the fall in Russian production is beginning to weigh on the world market

As a result of the war in Ukraine and the sanctions applied by Western countries, crude oil production in Russia – one of the world’s top three producers with Saudi Arabia and the United States – plunged in April when that it had remained rather stable in March, after the invasion of Ukraine decided by President Vladimir Putin. “Much less crude oil has been refined due to weak exports of petroleum products and falling domestic demand in the wake of Western sanctions”indicates the International Energy Agency (IEA), in its monthly report published Thursday.

The agency estimates at 960,000 barrels per day over one month the drop in production of crude, condensates and NGLs (natural gas liquids), which fell to 10.4 million barrels per day (mb/d). This is the lowest level since November 2020. For crude production alone, the drop is 900,000 b/d to return to 9.1 mb/d, i.e. 1.3 mb/d less than the production quota granted under the OPEC+ agreement.

Rosneft, the most affected company

According to the IEA, Rosneft, the leading Russian oil company, was the most affected by this fall in production. Added to this are the productions disrupted by the withdrawal of foreign companies, such as Exxon Mobil, which under the pressure of sanctions is seeing its production of 300,000 b/d on the Sakhalin-1 field seriously impacted, pending its total withdrawal from the country.

The effects of the sanctions – even though the European Union has been discussing an embargo on Russian oil imports for weeks without reaching an agreement – added to the lack of storage capacity which is forcing Russian producers to close wells, should lead to a further drop in production in April, of 600,000 b/d, estimate IEA experts.

Cumulatively, since February, Russia has seen its extractions fall by 1.6 mb/d, a level that could reach more than 2 mb/d in June and nearly 3 mb/d in July. Finally, production could fall to 9.6 mb/d, its lowest level since 2004, indicates the IEA, which, cautiously, recalls that these are estimates likely to be modified according to the evolution of the situation.

This loss of Russian production contributes to the decline in world crude oil supply by 710,000 b/d, to 98.1 mbd. Some of this is offset by higher supply from OPEC+ producers in the Middle East and the United States as well as slower global demand growth. Excluding Russia, production is in fact expected to increase by 3.1 mbd in May.

“Crude prices declined 8% month-on-month, due to an outlook of weaker Chinese demand driven by Covid-19 lockdowns, coordinated actions in the use of strategic stocks and a strong appreciation of the dollar and rates. higher interest”OPEC experts point out in their latest monthly report, published on Thursday, noting that market fundamentals show that supply is still tight as we approach the summer season, which corresponds to a peak in the fuel request.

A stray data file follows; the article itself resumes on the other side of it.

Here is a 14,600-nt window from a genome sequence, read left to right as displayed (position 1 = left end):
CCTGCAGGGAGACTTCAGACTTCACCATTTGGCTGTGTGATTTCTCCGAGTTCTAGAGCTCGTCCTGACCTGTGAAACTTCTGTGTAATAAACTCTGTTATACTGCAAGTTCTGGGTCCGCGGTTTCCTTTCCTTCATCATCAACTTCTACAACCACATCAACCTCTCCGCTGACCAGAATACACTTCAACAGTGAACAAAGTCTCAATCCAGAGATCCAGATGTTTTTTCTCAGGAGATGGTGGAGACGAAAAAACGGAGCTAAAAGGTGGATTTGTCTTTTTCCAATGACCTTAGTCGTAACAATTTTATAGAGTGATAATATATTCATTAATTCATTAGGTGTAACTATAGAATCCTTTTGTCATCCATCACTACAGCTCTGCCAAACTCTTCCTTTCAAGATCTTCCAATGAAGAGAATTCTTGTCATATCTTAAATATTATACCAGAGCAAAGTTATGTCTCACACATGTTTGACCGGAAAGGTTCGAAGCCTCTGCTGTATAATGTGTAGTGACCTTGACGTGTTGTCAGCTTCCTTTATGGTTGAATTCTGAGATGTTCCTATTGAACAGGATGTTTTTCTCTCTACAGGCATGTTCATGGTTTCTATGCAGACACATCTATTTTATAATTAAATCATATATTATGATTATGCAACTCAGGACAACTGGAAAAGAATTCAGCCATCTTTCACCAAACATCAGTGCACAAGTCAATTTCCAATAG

Low inventory levels

This perception is also reinforced by the situation of world stocks. The IEA indicates that global stocks fell by 45 million barrels in March, and are 1.2 million barrels below their June 2020 level. For OECD countries alone, the placing on the market of 24.7 million barrels drawn from government inventories have halted the rapid decline of industrial stocks. The latter, in the OECD countries alone, increased by 3 million barrels to reach 2.626 billion barrels. However, they remain 299 million barrels below their average for the past five years.

Even more critical is the situation of refined petroleum products, particularly diesel, whose stocks have fallen to extremely low levels. Those of middle distillates fell to their lowest levels since April 2008. The agency reports that shortages are beginning to reduce transport in several African countries, with a more alarming situation for Yemen and Sri Lanka.

“Limited additional capacity in global refining, as well as reduced exports of heating oil, diesel and naphtha have added to tensions in markets for these products, which have seen seven consecutive quarters of inventory reductions”underlines the IEA.

Increase in refining margins

The case of diesel is emblematic. Since their March 2020 lows, prices in Northern Europe have quadrupled (see chart). The Old Continent has a large diesel vehicle fleet but has not adapted its refining capacities for years to meet this specific demand, forcing it to rely on imports. However, the first supplier of diesel for Europe is Russia whose market, with the sanctions, is closing.

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Finally, another source of tension, refiners, particularly in the United States, have in recent months favored the production of kerosene with more attractive margins to meet the demand induced by the resumption of air traffic, which was done in detriment to diesel production. By way of comparison, if we include the refining margins, for a barrel of WTI oil in the United States, which was close to 110 dollars on Friday, a barrel of diesel is equivalent to more than 250 dollars!

Robert Jules

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